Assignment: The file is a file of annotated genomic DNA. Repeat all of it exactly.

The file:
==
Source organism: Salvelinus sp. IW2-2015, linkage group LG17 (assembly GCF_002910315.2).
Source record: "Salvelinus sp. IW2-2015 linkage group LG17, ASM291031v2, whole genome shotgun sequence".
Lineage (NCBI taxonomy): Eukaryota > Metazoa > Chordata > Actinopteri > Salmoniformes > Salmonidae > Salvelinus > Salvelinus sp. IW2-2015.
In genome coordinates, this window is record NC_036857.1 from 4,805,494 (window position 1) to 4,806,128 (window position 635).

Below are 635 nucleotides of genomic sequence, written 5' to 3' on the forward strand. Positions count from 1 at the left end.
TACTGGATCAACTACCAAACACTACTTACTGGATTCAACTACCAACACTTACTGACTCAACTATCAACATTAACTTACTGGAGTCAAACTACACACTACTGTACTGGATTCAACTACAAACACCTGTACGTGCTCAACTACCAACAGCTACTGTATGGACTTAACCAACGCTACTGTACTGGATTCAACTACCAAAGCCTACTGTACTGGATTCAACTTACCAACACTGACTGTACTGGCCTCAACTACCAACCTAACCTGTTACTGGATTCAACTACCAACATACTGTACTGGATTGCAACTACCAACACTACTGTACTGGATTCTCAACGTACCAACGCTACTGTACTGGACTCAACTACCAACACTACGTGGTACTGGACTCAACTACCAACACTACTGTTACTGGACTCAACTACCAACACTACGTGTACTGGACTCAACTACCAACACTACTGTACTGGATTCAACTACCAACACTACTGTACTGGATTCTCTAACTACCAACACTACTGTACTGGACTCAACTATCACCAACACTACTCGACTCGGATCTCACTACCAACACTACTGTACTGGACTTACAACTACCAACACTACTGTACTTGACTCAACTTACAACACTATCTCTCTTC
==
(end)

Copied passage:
Source organism: Salvelinus sp. IW2-2015, linkage group LG17 (assembly GCF_002910315.2).
Source record: "Salvelinus sp. IW2-2015 linkage group LG17, ASM291031v2, whole genome shotgun sequence".
Lineage (NCBI taxonomy): Eukaryota > Metazoa > Chordata > Actinopteri > Salmoniformes > Salmonidae > Salvelinus > Salvelinus sp. IW2-2015.
In genome coordinates, this window is record NC_036857.1 from 4,805,494 (window position 1) to 4,806,128 (window position 635).

Below are 635 nucleotides of genomic sequence, written 5' to 3' on the forward strand. Positions count from 1 at the left end.
TACTGGATCAACTACCAAACACTACTTACTGGATTCAACTACCAACACTTACTGACTCAACTATCAACATTAACTTACTGGAGTCAAACTACACACTACTGTACTGGATTCAACTACAAACACCTGTACGTGCTCAACTACCAACAGCTACTGTATGGACTTAACCAACGCTACTGTACTGGATTCAACTACCAAAGCCTACTGTACTGGATTCAACTTACCAACACTGACTGTACTGGCCTCAACTACCAACCTAACCTGTTACTGGATTCAACTACCAACATACTGTACTGGATTGCAACTACCAACACTACTGTACTGGATTCTCAACGTACCAACGCTACTGTACTGGACTCAACTACCAACACTACGTGGTACTGGACTCAACTACCAACACTACTGTTACTGGACTCAACTACCAACACTACGTGTACTGGACTCAACTACCAACACTACTGTACTGGATTCAACTACCAACACTACTGTACTGGATTCTCTAACTACCAACACTACTGTACTGGACTCAACTATCACCAACACTACTCGACTCGGATCTCACTACCAACACTACTGTACTGGACTTACAACTACCAACACTACTGTACTTGACTCAACTTACAACACTATCTCTCTTC